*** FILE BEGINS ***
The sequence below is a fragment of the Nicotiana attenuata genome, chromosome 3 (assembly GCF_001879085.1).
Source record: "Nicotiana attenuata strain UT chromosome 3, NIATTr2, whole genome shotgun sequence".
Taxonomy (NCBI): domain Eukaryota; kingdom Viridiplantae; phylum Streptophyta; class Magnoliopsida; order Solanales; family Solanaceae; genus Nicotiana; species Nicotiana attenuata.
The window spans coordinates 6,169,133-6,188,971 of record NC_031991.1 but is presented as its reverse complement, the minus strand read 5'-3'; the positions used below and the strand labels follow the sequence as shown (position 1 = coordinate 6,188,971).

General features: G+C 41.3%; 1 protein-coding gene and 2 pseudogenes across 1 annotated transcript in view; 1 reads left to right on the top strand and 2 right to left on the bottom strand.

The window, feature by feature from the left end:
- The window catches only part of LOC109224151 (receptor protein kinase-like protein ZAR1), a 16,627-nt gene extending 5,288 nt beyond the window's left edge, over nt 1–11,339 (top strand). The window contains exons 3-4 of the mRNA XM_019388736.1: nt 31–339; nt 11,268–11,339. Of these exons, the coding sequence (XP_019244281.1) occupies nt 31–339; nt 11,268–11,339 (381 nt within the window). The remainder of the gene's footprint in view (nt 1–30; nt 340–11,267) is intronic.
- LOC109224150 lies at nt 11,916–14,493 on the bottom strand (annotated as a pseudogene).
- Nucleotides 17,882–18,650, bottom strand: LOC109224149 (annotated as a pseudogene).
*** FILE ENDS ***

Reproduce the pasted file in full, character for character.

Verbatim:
The sequence below is a fragment of the Nicotiana attenuata genome, chromosome 3 (assembly GCF_001879085.1).
Source record: "Nicotiana attenuata strain UT chromosome 3, NIATTr2, whole genome shotgun sequence".
Taxonomy (NCBI): domain Eukaryota; kingdom Viridiplantae; phylum Streptophyta; class Magnoliopsida; order Solanales; family Solanaceae; genus Nicotiana; species Nicotiana attenuata.
The window spans coordinates 6,169,133-6,188,971 of record NC_031991.1 but is presented as its reverse complement, the minus strand read 5'-3'; the positions used below and the strand labels follow the sequence as shown (position 1 = coordinate 6,188,971).

General features: G+C 41.3%; 1 protein-coding gene and 2 pseudogenes across 1 annotated transcript in view; 1 reads left to right on the top strand and 2 right to left on the bottom strand.

The window, feature by feature from the left end:
- The window catches only part of LOC109224151 (receptor protein kinase-like protein ZAR1), a 16,627-nt gene extending 5,288 nt beyond the window's left edge, over nt 1–11,339 (top strand). The window contains exons 3-4 of the mRNA XM_019388736.1: nt 31–339; nt 11,268–11,339. Of these exons, the coding sequence (XP_019244281.1) occupies nt 31–339; nt 11,268–11,339 (381 nt within the window). The remainder of the gene's footprint in view (nt 1–30; nt 340–11,267) is intronic.
- LOC109224150 lies at nt 11,916–14,493 on the bottom strand (annotated as a pseudogene).
- Nucleotides 17,882–18,650, bottom strand: LOC109224149 (annotated as a pseudogene).